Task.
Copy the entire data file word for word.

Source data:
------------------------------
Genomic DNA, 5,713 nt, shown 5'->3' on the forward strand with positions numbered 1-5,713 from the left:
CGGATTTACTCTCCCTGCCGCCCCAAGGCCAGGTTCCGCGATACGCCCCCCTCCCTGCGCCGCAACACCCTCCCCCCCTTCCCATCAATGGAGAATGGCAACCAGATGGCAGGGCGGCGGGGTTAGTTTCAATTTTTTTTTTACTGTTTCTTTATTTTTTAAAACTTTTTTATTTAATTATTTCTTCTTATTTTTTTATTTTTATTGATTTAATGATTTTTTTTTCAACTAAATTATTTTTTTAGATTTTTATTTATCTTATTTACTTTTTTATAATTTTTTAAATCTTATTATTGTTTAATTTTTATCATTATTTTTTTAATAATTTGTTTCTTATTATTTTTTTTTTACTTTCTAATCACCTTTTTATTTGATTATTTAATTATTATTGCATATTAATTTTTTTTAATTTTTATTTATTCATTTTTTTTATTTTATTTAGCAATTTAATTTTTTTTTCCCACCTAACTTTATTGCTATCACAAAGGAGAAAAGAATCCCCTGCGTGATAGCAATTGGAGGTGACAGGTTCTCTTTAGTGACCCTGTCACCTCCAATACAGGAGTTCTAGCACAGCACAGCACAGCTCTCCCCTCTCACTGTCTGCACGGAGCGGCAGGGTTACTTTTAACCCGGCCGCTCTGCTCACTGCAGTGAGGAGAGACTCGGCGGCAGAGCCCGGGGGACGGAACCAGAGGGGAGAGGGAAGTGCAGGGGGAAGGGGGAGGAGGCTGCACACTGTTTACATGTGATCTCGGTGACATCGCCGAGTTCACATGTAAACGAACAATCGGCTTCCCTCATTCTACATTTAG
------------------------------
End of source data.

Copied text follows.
Genomic DNA, 5,713 nt, shown 5'->3' on the forward strand with positions numbered 1-5,713 from the left:
CGGATTTACTCTCCCTGCCGCCCCAAGGCCAGGTTCCGCGATACGCCCCCCTCCCTGCGCCGCAACACCCTCCCCCCCTTCCCATCAATGGAGAATGGCAACCAGATGGCAGGGCGGCGGGGTTAGTTTCAATTTTTTTTTTACTGTTTCTTTATTTTTTAAAACTTTTTTATTTAATTATTTCTTCTTATTTTTTTATTTTTATTGATTTAATGATTTTTTTTTCAACTAAATTATTTTTTTAGATTTTTATTTATCTTATTTACTTTTTTATAATTTTTTAAATCTTATTATTGTTTAATTTTTATCATTATTTTTTTAATAATTTGTTTCTTATTATTTTTTTTTTACTTTCTAATCACCTTTTTATTTGATTATTTAATTATTATTGCATATTAATTTTTTTTAATTTTTATTTATTCATTTTTTTTATTTTATTTAGCAATTTAATTTTTTTTTCCCACCTAACTTTATTGCTATCACAAAGGAGAAAAGAATCCCCTGCGTGATAGCAATTGGAGGTGACAGGTTCTCTTTAGTGACCCTGTCACCTCCAATACAGGAGTTCTAGCACAGCACAGCACAGCTCTCCCCTCTCACTGTCTGCACGGAGCGGCAGGGTTACTTTTAACCCGGCCGCTCTGCTCACTGCAGTGAGGAGAGACTCGGCGGCAGAGCCCGGGGGACGGAACCAGAGGGGAGAGGGAAGTGCAGGGGGAAGGGGGAGGAGGCTGCACACTGTTTACATGTGATCTCGGTGACATCGCCGAGTTCACATGTAAACGAACAATCGGCTTCCCTCATTCTACATTTAG